Tajmool Hosein of revered memory was a simple and private person. He never wanted to be in the limelight, and his journey into politics was a divine inspiration and not for personal gain.
I had the honour to conduct the last interview with this esteemed gentleman at his home in Coblentz Gardens, St Ann's, Port of Spain. At the end of a two-hour interview, his parting words to me were, "I did not enter politics for any gain. I recognised that I had a part to play, and so I decided to emerge from silence to service."
He was then 91, still vocal and articulate in many ways. What amused me was his memory, which was fertile as the days he stood before learned judges and slowly presented the intricacies of constitutional law. With calm and dignity.
Hosein never shouted at anyone. With a slight grin, he would make his point without any bitterness. He was firm in his belief that there were enough people making enough noises, and there must be other ways of getting across one's point of view.
His entry into politics was not for gain because he had a lucrative legal practice that earned him enough to look after his family. During his tenure as a senior attorney, he had turned down several offers to occupy some of the highest positions in the legal field. "I am an advocate by training and legal administration never attracted me," he said. By that, he meant he had no ambition to leave the bar and sit on the bench.
Hosein was thorough. He never sanctioned or approved anything unless he read the document twice and, sometimes, three times. This much I realised while I was interviewing him on the part he played at the Marlborough Conference in London, England, in 1962, which was a forerunner to the Independence of Trinidad and Tobago.
Up to the time of his death, he was the only one who could accurately tell the story of what was involved in writing Trinidad and Tobago's first Independence Constitution. With an infectious grin, he would only say, "Well, I played my part, not as a politician but as one who believed in the importance of having a Constitution that protects everyone."
Hosein could easily be called the father-giver of Trinidad's Independence, simply because there was a period of uncertainty among the Opposition members who went to London.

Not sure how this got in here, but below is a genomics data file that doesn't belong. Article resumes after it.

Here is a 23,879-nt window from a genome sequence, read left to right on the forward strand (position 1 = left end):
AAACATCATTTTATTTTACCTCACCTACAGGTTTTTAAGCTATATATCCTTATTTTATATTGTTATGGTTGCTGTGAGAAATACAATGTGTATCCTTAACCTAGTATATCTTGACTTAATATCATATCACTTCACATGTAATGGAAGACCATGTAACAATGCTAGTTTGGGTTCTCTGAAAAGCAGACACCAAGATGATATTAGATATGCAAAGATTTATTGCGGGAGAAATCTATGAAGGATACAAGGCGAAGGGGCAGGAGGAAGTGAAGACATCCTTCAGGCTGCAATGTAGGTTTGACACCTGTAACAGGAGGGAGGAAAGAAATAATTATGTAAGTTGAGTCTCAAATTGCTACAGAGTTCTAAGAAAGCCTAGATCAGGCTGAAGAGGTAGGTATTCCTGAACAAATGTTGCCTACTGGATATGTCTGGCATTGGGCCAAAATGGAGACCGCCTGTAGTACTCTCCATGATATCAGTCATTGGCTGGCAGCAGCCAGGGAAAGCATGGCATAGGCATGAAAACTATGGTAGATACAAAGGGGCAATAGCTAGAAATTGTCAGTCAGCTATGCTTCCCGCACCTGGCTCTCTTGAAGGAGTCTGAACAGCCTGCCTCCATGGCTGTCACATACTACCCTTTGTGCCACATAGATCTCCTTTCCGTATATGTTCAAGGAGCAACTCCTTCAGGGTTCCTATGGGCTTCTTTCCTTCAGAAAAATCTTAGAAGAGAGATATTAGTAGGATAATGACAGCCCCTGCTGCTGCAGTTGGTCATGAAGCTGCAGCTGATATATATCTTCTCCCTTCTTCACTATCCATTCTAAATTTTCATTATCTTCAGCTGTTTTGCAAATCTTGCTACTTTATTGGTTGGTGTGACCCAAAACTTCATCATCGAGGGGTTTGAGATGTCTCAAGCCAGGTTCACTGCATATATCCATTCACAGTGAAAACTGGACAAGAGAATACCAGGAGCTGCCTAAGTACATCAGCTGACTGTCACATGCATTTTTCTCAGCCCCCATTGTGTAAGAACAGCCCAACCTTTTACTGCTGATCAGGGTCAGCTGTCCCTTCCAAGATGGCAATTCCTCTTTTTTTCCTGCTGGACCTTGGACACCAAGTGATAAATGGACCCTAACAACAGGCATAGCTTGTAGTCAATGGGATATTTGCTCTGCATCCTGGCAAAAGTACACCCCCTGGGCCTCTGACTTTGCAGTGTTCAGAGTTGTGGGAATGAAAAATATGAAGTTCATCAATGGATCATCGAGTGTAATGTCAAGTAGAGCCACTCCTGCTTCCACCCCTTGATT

Lionel Frank Seukeran aptly described the part played by Hosein in the following words, "I was proud of Tajmool. He was a man of few words but one of the greatest constitutional lawyers in the hemisphere. He became uncharacteristically vocal as he sought amendment and modification of various clauses. The British lawyers were astounded by his perspicacity and articulation."
It was Hosein and Peter Farquhar, another member of the delegation to London, who spent a whole night in preparing the speech the Opposition wanted him to read at the opening of the conference. At the end of the speech, Capildeo got the praise that was truly Hosein's.
Dr Eric Williams, then chief minister of Trinidad and Tobago, was very appreciative of the part played by the Opposition but in particular Hosein, so much so that Hosein was appointed by Williams to serve on the legal committee that dealt with the Independent Representation in the Senate.
Hosein was always proud that he was born in Williamsville in south Trinidad on November 14, 1921. He received his legal training at Lincoln's Inn in London. He was awarded a certificate of honour and Buchanan Prize, then called to the Bar in 1947, and in the same year, he entered into private practice.
Hosein became a Member of Parliament in 1961 and served as the MP for Chaguanas and member of the Democratic Labour Party. His appointment as Queen's Counsel came in February 1964. He received the Trinity Cross, formerly Trinidad's highest award, in 1982 for his contributions to law.